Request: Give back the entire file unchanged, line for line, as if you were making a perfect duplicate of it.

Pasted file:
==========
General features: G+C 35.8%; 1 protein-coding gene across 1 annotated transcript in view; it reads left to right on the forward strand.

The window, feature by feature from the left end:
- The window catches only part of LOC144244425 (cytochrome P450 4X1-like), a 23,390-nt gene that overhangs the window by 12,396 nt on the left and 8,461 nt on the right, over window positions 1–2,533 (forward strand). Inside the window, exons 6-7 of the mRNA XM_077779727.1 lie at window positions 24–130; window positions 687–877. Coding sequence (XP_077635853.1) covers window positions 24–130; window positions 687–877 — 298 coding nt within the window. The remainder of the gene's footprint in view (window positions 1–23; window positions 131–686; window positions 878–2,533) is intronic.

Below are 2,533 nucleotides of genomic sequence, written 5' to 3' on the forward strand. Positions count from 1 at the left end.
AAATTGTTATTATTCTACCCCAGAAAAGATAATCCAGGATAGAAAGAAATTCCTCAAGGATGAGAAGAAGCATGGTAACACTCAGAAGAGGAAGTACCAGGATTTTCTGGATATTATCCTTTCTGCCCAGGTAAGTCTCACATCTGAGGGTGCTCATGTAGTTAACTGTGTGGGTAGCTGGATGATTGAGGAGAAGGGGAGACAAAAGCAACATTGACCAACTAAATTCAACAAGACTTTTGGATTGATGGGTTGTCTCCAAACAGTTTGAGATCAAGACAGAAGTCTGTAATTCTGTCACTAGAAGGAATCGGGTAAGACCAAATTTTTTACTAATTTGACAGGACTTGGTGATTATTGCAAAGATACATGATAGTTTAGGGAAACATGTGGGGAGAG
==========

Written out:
General features: G+C 35.8%; 1 protein-coding gene across 1 annotated transcript in view; it reads left to right on the forward strand.

The window, feature by feature from the left end:
- The window catches only part of LOC144244425 (cytochrome P450 4X1-like), a 23,390-nt gene that overhangs the window by 12,396 nt on the left and 8,461 nt on the right, over window positions 1–2,533 (forward strand). Inside the window, exons 6-7 of the mRNA XM_077779727.1 lie at window positions 24–130; window positions 687–877. Coding sequence (XP_077635853.1) covers window positions 24–130; window positions 687–877 — 298 coding nt within the window. The remainder of the gene's footprint in view (window positions 1–23; window positions 131–686; window positions 878–2,533) is intronic.

Below are 2,533 nucleotides of genomic sequence, written 5' to 3' on the forward strand. Positions count from 1 at the left end.
AAATTGTTATTATTCTACCCCAGAAAAGATAATCCAGGATAGAAAGAAATTCCTCAAGGATGAGAAGAAGCATGGTAACACTCAGAAGAGGAAGTACCAGGATTTTCTGGATATTATCCTTTCTGCCCAGGTAAGTCTCACATCTGAGGGTGCTCATGTAGTTAACTGTGTGGGTAGCTGGATGATTGAGGAGAAGGGGAGACAAAAGCAACATTGACCAACTAAATTCAACAAGACTTTTGGATTGATGGGTTGTCTCCAAACAGTTTGAGATCAAGACAGAAGTCTGTAATTCTGTCACTAGAAGGAATCGGGTAAGACCAAATTTTTTACTAATTTGACAGGACTTGGTGATTATTGCAAAGATACATGATAGTTTAGGGAAACATGTGGGGAGAG